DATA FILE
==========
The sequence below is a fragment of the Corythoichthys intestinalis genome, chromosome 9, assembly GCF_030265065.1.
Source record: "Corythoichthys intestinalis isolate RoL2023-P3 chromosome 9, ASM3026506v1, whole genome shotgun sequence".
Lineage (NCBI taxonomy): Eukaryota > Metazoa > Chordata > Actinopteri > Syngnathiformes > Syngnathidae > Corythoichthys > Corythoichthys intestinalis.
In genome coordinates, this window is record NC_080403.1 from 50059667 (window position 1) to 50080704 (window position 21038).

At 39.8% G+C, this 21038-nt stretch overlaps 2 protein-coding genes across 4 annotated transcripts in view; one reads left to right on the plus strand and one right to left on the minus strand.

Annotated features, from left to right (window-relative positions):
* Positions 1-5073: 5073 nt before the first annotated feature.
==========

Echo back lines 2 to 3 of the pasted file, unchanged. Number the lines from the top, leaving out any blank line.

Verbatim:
Source record: "Corythoichthys intestinalis isolate RoL2023-P3 chromosome 9, ASM3026506v1, whole genome shotgun sequence".
Lineage (NCBI taxonomy): Eukaryota > Metazoa > Chordata > Actinopteri > Syngnathiformes > Syngnathidae > Corythoichthys > Corythoichthys intestinalis.